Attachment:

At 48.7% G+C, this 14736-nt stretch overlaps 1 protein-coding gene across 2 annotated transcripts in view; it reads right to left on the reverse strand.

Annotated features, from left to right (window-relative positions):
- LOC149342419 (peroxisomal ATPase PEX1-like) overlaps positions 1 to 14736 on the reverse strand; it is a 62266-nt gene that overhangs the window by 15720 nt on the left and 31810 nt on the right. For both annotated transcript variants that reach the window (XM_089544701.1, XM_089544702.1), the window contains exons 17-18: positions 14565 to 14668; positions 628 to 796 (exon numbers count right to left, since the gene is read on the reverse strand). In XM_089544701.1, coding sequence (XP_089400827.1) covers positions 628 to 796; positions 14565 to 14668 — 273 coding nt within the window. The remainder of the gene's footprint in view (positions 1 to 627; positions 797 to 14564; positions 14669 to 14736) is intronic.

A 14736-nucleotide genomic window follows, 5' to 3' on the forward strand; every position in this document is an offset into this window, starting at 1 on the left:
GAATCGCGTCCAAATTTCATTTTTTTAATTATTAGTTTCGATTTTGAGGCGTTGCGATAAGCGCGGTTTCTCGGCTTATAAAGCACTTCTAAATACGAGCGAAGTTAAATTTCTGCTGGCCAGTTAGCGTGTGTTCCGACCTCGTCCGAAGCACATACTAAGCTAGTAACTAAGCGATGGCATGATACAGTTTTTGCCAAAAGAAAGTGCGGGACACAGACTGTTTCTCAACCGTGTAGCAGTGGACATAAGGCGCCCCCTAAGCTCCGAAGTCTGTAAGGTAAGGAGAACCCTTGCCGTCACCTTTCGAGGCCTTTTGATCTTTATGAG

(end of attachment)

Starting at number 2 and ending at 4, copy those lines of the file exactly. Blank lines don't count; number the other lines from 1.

Annotated features, from left to right (window-relative positions):
- LOC149342419 (peroxisomal ATPase PEX1-like) overlaps positions 1 to 14736 on the reverse strand; it is a 62266-nt gene that overhangs the window by 15720 nt on the left and 31810 nt on the right. For both annotated transcript variants that reach the window (XM_089544701.1, XM_089544702.1), the window contains exons 17-18: positions 14565 to 14668; positions 628 to 796 (exon numbers count right to left, since the gene is read on the reverse strand). In XM_089544701.1, coding sequence (XP_089400827.1) covers positions 628 to 796; positions 14565 to 14668 — 273 coding nt within the window. The remainder of the gene's footprint in view (positions 1 to 627; positions 797 to 14564; positions 14669 to 14736) is intronic.

A 14736-nucleotide genomic window follows, 5' to 3' on the forward strand; every position in this document is an offset into this window, starting at 1 on the left: